A founder of the worker-owned, 16-vehicle Green Cab company, Mark Gruberg is in a tight spot. Mission Local reports that his business has been unable to find a new insurance policy from an SFMTA-approved company, and that Green Cab's previous insurer wouldn't renew its policy following two serious accidents. It's likely Green Cab will soon be out of business.
And, of course, Green Cab could be the first of many casualties in the San Francisco rideshare wars as passengers and drivers look increasingly to large tech companies to get around the city. Gruberg worries that other small taxi companies will face the same problem in coming months as more policies begin to expire.
Even the city's larger cab businesses like DeSoto Cab Co.'s 204-car operation have been in trouble: DeSoto has been "bleeding money," reports the Examiner. Apparently the company is mulling the option of killing its medallions and modeling itself on its ridesharing rivals.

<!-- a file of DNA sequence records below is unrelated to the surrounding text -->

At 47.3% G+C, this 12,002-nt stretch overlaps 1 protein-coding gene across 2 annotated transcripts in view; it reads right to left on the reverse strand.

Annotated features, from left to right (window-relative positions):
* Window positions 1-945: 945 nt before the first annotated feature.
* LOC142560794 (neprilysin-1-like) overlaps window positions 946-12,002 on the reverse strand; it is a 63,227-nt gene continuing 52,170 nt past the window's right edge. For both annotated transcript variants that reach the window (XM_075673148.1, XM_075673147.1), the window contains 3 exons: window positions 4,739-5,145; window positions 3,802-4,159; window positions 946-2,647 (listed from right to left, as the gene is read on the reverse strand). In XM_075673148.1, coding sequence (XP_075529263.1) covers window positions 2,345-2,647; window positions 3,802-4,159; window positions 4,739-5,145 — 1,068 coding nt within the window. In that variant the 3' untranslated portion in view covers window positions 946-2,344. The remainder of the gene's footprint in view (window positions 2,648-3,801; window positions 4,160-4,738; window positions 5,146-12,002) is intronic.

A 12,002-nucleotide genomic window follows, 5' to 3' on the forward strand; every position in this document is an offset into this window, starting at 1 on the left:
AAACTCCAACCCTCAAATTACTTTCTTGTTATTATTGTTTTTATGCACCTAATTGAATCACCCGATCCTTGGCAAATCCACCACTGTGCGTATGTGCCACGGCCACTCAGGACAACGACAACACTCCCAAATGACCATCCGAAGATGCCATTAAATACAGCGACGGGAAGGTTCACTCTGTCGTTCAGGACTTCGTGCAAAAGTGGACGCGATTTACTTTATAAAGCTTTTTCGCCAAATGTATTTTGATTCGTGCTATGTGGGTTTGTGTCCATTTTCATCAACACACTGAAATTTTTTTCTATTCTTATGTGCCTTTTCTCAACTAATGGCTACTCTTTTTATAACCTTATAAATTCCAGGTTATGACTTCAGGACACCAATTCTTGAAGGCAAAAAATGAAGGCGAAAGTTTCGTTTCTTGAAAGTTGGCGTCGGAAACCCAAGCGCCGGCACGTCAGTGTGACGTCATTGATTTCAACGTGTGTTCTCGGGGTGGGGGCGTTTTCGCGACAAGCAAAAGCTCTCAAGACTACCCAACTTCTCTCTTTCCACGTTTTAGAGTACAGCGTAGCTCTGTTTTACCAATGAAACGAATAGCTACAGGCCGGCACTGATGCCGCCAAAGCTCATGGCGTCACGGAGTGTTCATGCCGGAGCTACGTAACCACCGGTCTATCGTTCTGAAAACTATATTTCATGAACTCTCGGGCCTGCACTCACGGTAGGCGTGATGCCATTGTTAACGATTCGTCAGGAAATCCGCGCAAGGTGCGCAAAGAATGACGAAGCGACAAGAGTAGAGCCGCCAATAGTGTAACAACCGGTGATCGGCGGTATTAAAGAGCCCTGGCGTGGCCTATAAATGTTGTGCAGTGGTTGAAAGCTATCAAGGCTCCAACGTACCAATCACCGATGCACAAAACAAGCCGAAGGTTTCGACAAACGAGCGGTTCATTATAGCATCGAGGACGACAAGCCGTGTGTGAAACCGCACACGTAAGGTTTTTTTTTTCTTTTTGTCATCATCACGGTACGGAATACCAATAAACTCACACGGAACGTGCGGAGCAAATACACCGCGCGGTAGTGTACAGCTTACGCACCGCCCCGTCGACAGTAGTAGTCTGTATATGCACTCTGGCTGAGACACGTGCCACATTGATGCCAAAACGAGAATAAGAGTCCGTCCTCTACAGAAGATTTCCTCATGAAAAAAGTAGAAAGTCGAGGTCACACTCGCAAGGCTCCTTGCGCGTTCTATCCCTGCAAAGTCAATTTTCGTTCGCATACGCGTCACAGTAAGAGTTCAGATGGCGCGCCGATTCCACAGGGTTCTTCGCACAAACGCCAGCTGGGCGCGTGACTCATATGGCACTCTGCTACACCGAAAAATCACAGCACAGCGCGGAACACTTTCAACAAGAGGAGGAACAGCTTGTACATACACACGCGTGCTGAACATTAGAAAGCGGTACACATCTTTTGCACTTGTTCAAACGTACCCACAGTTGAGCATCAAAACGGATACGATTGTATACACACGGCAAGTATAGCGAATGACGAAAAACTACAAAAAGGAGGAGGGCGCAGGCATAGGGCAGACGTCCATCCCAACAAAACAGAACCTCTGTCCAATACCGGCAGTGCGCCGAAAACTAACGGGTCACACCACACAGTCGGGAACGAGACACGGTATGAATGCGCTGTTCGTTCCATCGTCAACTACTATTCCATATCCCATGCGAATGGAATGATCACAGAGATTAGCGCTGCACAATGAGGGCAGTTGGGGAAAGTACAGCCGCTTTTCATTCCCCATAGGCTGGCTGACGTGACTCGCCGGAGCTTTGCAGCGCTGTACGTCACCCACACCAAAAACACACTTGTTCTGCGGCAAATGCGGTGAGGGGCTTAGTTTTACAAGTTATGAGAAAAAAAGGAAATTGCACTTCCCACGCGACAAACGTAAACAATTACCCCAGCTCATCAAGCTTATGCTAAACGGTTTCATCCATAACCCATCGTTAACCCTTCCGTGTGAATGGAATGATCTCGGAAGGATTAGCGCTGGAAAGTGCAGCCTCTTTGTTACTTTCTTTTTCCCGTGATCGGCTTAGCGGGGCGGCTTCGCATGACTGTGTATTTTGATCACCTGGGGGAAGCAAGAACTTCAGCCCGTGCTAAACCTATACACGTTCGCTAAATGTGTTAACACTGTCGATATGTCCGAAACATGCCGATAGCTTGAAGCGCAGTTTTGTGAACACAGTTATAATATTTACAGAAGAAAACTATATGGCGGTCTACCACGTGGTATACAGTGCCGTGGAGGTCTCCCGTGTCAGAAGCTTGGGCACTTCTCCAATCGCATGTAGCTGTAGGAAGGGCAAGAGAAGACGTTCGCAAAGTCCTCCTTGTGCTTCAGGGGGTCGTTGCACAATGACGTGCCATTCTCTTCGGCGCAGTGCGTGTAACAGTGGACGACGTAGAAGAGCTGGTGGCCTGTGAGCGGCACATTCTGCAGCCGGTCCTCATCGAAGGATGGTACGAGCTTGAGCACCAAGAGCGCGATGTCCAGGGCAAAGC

San Francisco has about 1,900 authorized cabs, says the SF Business Times. To get the real lay of the land, members of the cab drivers' association claim to have collected license plates of more than 3,000 vehicles transporting passengers for services like Uber, Lyft and Sidecar. Taxis are, and have been for some time, the clear underdog.
To contextualize this all, you might want to watch this quick documentary below called Taxi 2.0, which tackles the issue here at home: